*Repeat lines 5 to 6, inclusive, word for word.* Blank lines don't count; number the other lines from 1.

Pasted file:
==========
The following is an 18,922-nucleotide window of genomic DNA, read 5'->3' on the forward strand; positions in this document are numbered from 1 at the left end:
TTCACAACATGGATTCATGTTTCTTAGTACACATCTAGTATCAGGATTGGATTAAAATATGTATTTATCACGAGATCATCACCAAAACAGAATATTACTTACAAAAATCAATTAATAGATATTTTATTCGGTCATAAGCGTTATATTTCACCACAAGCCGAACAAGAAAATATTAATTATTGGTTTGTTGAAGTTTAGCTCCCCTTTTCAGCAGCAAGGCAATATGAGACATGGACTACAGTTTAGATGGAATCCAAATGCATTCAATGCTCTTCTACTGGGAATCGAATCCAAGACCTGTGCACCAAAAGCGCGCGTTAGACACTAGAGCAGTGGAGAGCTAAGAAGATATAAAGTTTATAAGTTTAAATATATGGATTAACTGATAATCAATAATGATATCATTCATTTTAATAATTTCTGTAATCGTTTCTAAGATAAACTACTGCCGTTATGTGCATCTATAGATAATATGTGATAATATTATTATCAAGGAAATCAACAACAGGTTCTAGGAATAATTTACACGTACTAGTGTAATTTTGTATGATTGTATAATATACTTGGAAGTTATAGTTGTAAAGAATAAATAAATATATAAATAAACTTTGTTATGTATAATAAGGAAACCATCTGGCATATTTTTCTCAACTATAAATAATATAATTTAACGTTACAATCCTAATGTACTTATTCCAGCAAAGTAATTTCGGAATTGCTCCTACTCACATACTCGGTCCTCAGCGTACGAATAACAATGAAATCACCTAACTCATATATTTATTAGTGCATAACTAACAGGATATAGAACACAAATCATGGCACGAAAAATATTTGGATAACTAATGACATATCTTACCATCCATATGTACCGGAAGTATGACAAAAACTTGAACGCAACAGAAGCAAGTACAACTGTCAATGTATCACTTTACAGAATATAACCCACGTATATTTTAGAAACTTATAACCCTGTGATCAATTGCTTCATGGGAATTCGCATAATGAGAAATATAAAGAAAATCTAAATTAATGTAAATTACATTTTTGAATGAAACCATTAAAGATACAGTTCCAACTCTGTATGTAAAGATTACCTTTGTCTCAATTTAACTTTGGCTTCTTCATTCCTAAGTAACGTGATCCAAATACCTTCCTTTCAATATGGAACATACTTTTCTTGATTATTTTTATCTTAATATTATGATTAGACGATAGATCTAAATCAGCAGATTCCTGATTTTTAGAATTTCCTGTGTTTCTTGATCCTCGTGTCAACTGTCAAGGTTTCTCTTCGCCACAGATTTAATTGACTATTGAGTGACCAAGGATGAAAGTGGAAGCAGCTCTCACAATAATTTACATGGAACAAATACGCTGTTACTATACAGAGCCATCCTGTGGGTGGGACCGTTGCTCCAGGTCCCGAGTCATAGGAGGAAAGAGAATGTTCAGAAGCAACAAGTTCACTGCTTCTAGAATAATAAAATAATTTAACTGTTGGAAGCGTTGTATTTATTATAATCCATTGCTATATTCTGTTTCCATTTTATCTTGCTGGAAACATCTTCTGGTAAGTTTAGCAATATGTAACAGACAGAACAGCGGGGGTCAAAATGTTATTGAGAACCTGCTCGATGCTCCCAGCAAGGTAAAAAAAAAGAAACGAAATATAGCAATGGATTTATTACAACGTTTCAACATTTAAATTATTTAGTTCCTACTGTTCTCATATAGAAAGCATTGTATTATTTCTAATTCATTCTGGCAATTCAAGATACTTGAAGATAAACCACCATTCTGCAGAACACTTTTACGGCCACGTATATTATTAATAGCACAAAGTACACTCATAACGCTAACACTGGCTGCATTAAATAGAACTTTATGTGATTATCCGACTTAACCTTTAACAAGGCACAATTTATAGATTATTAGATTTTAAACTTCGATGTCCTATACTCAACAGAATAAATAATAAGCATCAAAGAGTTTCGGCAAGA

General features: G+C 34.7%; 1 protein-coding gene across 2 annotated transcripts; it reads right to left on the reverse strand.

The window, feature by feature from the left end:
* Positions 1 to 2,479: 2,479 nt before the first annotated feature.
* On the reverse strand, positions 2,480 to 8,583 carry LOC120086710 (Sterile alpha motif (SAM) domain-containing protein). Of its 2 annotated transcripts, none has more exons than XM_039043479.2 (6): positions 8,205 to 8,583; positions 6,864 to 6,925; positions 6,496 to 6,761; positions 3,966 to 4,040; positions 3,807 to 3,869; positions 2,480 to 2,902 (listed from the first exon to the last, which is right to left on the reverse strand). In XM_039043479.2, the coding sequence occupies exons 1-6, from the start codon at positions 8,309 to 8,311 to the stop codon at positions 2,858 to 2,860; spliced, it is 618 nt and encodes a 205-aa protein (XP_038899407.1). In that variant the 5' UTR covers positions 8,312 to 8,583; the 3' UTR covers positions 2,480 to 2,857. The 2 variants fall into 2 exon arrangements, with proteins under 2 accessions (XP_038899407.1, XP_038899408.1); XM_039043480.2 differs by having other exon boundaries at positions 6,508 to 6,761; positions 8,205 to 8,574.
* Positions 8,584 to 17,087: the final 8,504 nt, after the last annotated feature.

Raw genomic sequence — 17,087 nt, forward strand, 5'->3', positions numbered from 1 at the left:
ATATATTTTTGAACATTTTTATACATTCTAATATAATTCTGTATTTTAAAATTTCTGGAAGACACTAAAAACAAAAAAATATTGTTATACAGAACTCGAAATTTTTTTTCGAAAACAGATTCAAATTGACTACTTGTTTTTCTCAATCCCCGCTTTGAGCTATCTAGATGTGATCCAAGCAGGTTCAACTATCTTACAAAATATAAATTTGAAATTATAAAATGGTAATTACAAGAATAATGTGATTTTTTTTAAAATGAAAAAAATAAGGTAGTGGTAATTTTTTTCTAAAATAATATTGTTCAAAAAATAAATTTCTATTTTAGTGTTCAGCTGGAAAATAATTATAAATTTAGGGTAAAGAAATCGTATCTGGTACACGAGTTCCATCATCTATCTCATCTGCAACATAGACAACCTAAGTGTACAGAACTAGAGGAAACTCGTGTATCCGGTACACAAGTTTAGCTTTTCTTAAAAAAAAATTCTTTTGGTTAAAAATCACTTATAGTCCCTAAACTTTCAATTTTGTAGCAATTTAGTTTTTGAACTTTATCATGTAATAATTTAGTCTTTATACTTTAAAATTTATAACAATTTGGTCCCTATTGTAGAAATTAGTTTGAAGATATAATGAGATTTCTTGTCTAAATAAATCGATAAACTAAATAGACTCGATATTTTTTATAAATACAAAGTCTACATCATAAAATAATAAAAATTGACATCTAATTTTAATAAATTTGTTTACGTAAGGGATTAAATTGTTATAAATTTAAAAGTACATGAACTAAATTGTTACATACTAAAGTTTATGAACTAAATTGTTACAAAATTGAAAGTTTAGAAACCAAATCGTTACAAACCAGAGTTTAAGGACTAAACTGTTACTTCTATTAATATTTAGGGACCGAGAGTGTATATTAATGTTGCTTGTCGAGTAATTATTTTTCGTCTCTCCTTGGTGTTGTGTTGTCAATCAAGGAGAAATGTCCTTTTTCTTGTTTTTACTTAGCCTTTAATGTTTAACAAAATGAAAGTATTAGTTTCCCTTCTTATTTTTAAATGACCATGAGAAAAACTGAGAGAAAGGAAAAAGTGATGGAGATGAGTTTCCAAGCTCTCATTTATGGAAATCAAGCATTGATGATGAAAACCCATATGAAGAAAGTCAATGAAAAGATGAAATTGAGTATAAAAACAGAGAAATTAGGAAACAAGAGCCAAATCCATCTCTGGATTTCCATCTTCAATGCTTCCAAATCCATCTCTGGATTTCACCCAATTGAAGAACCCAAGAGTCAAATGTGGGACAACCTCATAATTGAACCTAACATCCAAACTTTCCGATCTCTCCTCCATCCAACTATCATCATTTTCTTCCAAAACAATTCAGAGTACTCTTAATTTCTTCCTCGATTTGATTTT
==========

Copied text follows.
* Positions 1 to 2,479: 2,479 nt before the first annotated feature.
* On the reverse strand, positions 2,480 to 8,583 carry LOC120086710 (Sterile alpha motif (SAM) domain-containing protein). Of its 2 annotated transcripts, none has more exons than XM_039043479.2 (6): positions 8,205 to 8,583; positions 6,864 to 6,925; positions 6,496 to 6,761; positions 3,966 to 4,040; positions 3,807 to 3,869; positions 2,480 to 2,902 (listed from the first exon to the last, which is right to left on the reverse strand). In XM_039043479.2, the coding sequence occupies exons 1-6, from the start codon at positions 8,309 to 8,311 to the stop codon at positions 2,858 to 2,860; spliced, it is 618 nt and encodes a 205-aa protein (XP_038899407.1). In that variant the 5' UTR covers positions 8,312 to 8,583; the 3' UTR covers positions 2,480 to 2,857. The 2 variants fall into 2 exon arrangements, with proteins under 2 accessions (XP_038899407.1, XP_038899408.1); XM_039043480.2 differs by having other exon boundaries at positions 6,508 to 6,761; positions 8,205 to 8,574.